Thunder and Lightning: A Family Affair

The CW TV show Black Lightning, executive produced by Mara Brock Akil and Salim Akil, has shed new light on an underrated DC Comics character. When the Black Lightning comic book was first published (in the late 70s), the storylines were mainly about his adventures, and there were only brief mentions of his daughter Anissa. However, as comic book storylines developed, new characters emerged and plots evolved. Naturally, the mythology surrounding Black Lightning’s life and adventures changed, and that included his family dynamics when writers decided to make his daughters part of the action. They gave him another daughter, Jennifer (the youngest of the Pierce Clan), and created separate storylines revolving around the Pierce Sisters. Anissa and Jennifer became the superheroes Thunder and Lightning, respectively, but the two never really worked together.

More on that in a minute. First, a family history.

Thunder was created by writer Judd Winick and artist Tom Raney in the early 00’s, a time referred to as “the modern age of comic books.” She was first mentioned in Green Arrow vol. 2 #26 (July 2003). Thunder can render herself bulletproof and create gargantuan shockwaves by stomping on the ground. She joins the Outsiders and is also known for her romantic relationship with Grace Choi. (It’s later revealed that Black Lightning is uncomfortable with his daughter’s sexual orientation.)

Lightning was written by Mark Waid and illustrated by Alex Ross. Her first appearance was in the 1996 miniseries, Kingdom Come, but it wasn’t until Justice Society of America vol. 3 #12 (2008)—written by Geoff Johns and illustrated by Dale Eaglesham—that Lightning became a more established character. Aside from her Justice Society of America affiliation, Lightning has also fought alongside Stargirl, Supergirl, and Batgirl as part of a team of heroines created by Wonder Woman. She possesses abilities similar to her father’s: electrical generation, manipulation, and flight. She can also throw concentrated lightning bolts from her hands. Lightning has a harder time controlling her abilities than her father and sister, and sometimes she shorts out electronics that she comes in contact with. 

In the DC Comics Universe, Black Lightning initially derived his powers from a belt made by family friend, Peter Gambi. Later on, it was rewritten that Black Lightning was born with the metagene. Anissa and Jennifer Pierce inherited that gene from their father and intended to use their powers for the good of the world. Black Lightning was not thrilled when his daughters showed interest in becoming superheroes. He urged them to complete their education first, but Anissa rebelled. So, by the time Jennifer decided to get in the game, Black Lightning relented and allowed his younger daughter to begin her journey under the guidance of the Justice Society of America. Black Lightning thought he was compromising, but this move actually intensified the friction that existed between his daughters.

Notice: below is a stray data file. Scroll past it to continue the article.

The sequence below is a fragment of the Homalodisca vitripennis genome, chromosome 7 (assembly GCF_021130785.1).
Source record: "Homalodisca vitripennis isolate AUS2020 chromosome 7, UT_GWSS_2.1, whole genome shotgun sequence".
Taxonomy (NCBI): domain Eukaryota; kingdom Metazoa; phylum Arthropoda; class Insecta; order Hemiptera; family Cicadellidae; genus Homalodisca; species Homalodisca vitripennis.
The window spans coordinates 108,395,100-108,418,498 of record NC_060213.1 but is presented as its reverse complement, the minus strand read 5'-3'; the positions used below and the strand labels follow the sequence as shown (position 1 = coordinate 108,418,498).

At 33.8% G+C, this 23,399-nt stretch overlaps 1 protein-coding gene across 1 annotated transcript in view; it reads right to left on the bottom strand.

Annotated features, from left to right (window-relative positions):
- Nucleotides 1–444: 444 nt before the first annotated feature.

Artwork by Tyrine Carver and Wil Woods of Musetap Studios

In the Justice Society of America story arc (vol. 3), it’s revealed that there is some friction between the siblings. Anissa feels like Jenn was always the favorite and resents her because she was allowed to become a hero at a younger age. There is also a moment in the same storyline where Black Lightning has become a fugitive (he and some of the other Outsiders were framed for a slaughter they didn’t commit). While Thunder and Grace harbor Black Lightning at their home, Lightning sides with her JSA teammates and ends up battling her sister over the fate of their father. Eventually the fight is broken up and Black Lightning turns himself in. He and the other Outsiders are ultimately cleared.

Black Lightning, Thunder, and Lightning’s lives as superheroes have gone in many directions with varying team affiliations. Other versions of Thunder and Lightning (as teens and pre-teens) have appeared in cartoon form as part of DC Nation, animated shorts featuring DCU characters that aired on the Cartoon Network, as well as Young Justice: Outsiders. Also, a cartoon mini-series, Thunder and Lightning, featured Blair Underwood as Black Lightning, Cree Summer as Anissa, and Masasa Moyo as Jennifer. In the comic book world, the story of Thunder and Lightning seems to have gone cold. But the network series has done a good job of continuing their adventures. The second half of season three picks back up later this month with the Markovian crisis.

What version of the Pierce Family storyline do you like best, comics, cartoon, or TV show?